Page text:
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Krol v. State

Court of Appeals of Arkansas, Division III

October 24, 2018

MICAH KENTON KROL APPELLANT
v.
STATE OF ARKANSAS APPELLEE

          APPEAL FROM THE WASHINGTON C O U NT Y C IRC U IT C O U R T [NO. 72CR-16-706] HONORABLE JOANNA TAYLOR, JUDGE

          Wilkerson Law Firm, by: Shane Wilkerson, for appellant.

          Leslie Rutledge, Att'y Gen., by: Kathryn Henry, Ass't Att'y Gen., for appellee.

          LARRYD. VAUGHT, Judge

         Micah Kenton Krol appeals his conviction by a Washington County Circuit Court jury of three counts of sexual indecency with a child, a Class D felony, in violation of Arkansas Code Annotated section 5-14-110(a)(2)(A) (Repl. 2013). On appeal, Krol argues that there was insufficient evidence to support his conviction because the statute should be interpreted as requiring proof that the child consciously observed the indecent exposure of the defendant's genitals. He also argues that his conviction violates the Arkansas and federal constitutions' protections against double jeopardy. We disagree with his arguments and affirm his conviction.

         At trial, Austin Lewallen testified that he was working at the Walmart store in Springdale, Arkansas, on February 2, 2016. Lewallen was an asset-protection associate, and he testified that he watched Krol on the store's surveillance cameras walk up behind two young children who were alone in an aisle and lift up his shirt, exposing his penis. Krol then walked to another aisle where one child was present and again lifted his shirt and exposed his penis while standing behind the child. Lewallen testified that no one ever reported the incident to the store. Lewallen also testified that, shortly after exposing himself, Krol left the store without purchasing anything, and Lewallen used the surveillance cameras in the parking lot to obtain his license-plate number. Lewallen's coworker reported the incident to police, who later identified and arrested Krol.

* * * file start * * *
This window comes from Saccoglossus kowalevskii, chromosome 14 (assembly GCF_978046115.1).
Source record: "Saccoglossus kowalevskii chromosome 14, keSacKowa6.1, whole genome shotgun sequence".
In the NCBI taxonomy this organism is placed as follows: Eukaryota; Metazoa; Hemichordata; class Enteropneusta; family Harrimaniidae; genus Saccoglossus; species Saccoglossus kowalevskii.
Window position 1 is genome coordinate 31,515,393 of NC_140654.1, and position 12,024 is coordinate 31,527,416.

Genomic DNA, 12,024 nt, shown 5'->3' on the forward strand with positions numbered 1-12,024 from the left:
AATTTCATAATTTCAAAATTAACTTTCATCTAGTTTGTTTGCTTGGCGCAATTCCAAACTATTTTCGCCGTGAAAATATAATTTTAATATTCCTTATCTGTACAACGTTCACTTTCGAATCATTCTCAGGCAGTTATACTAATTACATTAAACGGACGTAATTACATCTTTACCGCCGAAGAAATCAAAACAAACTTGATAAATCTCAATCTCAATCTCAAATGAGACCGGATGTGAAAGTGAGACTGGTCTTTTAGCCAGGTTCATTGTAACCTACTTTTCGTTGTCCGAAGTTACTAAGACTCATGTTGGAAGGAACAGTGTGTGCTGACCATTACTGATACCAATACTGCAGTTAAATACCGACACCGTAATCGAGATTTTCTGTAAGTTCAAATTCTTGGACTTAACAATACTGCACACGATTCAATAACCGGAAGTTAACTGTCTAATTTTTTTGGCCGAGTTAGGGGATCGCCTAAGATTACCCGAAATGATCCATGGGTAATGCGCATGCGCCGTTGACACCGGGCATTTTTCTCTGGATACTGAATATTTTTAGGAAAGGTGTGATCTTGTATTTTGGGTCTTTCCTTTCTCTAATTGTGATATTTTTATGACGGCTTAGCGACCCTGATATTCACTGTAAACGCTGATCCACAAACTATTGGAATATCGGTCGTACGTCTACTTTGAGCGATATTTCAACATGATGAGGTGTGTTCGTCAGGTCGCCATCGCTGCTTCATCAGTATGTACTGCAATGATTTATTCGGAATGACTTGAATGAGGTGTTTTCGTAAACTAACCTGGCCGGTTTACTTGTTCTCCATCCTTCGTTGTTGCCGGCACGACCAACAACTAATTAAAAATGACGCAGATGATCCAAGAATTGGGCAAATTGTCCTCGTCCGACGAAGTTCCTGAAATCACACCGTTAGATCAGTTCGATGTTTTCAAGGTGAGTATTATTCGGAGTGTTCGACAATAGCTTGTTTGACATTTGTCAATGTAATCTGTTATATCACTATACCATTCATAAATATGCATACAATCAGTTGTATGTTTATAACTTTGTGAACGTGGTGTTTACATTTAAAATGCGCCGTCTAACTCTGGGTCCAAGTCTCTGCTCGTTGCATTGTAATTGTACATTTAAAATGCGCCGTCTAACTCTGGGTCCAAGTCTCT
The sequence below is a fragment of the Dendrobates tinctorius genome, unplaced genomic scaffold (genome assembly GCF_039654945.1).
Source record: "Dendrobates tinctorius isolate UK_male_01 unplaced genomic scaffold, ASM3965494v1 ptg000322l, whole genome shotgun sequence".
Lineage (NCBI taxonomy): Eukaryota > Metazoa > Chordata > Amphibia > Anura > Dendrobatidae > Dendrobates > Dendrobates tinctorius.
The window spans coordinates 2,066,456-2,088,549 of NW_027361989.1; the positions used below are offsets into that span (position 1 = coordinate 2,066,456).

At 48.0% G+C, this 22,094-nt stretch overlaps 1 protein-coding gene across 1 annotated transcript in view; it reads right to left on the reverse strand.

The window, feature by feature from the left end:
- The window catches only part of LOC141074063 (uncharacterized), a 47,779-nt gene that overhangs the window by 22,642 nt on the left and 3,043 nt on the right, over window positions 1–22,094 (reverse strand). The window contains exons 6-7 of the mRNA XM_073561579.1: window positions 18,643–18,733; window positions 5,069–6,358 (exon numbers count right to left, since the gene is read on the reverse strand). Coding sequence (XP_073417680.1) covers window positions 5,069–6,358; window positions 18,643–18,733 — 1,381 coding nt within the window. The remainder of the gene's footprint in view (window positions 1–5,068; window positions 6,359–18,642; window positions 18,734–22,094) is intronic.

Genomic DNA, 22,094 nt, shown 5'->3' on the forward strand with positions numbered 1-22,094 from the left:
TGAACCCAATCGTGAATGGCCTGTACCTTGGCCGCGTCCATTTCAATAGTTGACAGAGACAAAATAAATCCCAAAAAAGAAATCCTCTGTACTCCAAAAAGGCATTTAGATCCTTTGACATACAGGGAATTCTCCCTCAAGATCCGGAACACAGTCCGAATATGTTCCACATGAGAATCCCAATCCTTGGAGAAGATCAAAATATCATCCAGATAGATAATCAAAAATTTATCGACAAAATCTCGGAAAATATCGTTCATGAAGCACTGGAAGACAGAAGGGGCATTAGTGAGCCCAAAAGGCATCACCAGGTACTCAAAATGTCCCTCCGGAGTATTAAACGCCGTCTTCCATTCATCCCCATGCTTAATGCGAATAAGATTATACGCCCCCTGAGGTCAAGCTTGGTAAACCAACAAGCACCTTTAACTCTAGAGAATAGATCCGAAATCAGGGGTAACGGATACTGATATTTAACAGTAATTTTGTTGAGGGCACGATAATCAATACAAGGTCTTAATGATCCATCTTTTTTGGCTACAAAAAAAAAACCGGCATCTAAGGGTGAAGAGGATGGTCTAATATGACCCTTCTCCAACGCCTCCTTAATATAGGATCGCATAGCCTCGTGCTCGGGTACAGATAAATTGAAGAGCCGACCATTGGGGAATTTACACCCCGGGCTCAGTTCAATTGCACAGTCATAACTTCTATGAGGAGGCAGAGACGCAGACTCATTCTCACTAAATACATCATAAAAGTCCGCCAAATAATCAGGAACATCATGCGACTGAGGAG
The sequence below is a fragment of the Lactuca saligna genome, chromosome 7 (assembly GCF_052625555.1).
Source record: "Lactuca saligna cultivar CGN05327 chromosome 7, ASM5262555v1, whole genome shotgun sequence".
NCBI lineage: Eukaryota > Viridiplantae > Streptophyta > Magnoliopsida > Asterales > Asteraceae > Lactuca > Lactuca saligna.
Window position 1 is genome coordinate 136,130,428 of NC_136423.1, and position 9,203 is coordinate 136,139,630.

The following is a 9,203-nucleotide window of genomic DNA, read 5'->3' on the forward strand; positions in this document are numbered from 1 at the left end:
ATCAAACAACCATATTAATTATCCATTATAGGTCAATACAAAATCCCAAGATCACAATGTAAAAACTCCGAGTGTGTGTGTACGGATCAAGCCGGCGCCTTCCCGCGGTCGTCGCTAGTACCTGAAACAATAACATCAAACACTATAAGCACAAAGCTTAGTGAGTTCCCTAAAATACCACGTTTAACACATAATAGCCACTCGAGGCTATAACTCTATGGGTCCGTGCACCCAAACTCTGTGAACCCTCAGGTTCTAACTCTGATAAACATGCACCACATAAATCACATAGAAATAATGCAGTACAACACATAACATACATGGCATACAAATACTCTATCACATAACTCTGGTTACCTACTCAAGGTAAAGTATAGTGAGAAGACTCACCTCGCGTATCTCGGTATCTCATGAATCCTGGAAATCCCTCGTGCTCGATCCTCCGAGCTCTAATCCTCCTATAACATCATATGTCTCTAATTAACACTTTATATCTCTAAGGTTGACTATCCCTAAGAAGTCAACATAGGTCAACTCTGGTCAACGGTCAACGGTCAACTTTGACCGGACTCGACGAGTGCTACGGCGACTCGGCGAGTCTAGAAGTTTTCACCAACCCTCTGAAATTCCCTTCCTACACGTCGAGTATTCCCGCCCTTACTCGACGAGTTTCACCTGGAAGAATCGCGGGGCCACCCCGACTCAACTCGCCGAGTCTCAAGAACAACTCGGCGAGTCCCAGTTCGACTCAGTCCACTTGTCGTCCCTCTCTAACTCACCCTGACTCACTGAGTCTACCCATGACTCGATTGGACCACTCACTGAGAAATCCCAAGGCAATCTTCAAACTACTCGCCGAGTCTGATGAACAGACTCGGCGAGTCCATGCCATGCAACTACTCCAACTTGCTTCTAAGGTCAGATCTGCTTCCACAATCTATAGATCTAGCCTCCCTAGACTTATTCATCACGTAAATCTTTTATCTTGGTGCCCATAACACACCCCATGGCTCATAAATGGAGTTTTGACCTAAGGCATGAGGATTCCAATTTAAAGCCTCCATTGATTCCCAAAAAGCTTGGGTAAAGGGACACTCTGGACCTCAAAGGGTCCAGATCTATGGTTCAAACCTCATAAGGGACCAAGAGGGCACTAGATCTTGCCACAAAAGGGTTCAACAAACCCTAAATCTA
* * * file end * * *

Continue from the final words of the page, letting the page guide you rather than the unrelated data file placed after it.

Tommy Wooten testified that he is a detective for the Springdale Police Department. He stated that no one made any report to the Springdale Police Department that they or their children had seen a man expose himself at the Walmart store. The children in the video were never identified and had not been interviewed as a part of the investigation. Wooten stated that he could not tell, from the video, whether the children had seen Krol's exposed genitals. The surveillance video was introduced into evidence and played for the jury several times.

         Before trial, Krol filed a memorandum of law arguing the case should be dismissed because there was no evidence that the children actually saw him expose his genitals. The State responded that our statute contains no requirement that the child view or witness the exposure, only that it be made "to" a child. The court set a pretrial hearing on the issue, but that hearing was later continued, and the record does not reflect that it ever occurred. Krol did not obtain a pretrial ruling on whether the statute requires proof that the exposure was viewed by the child.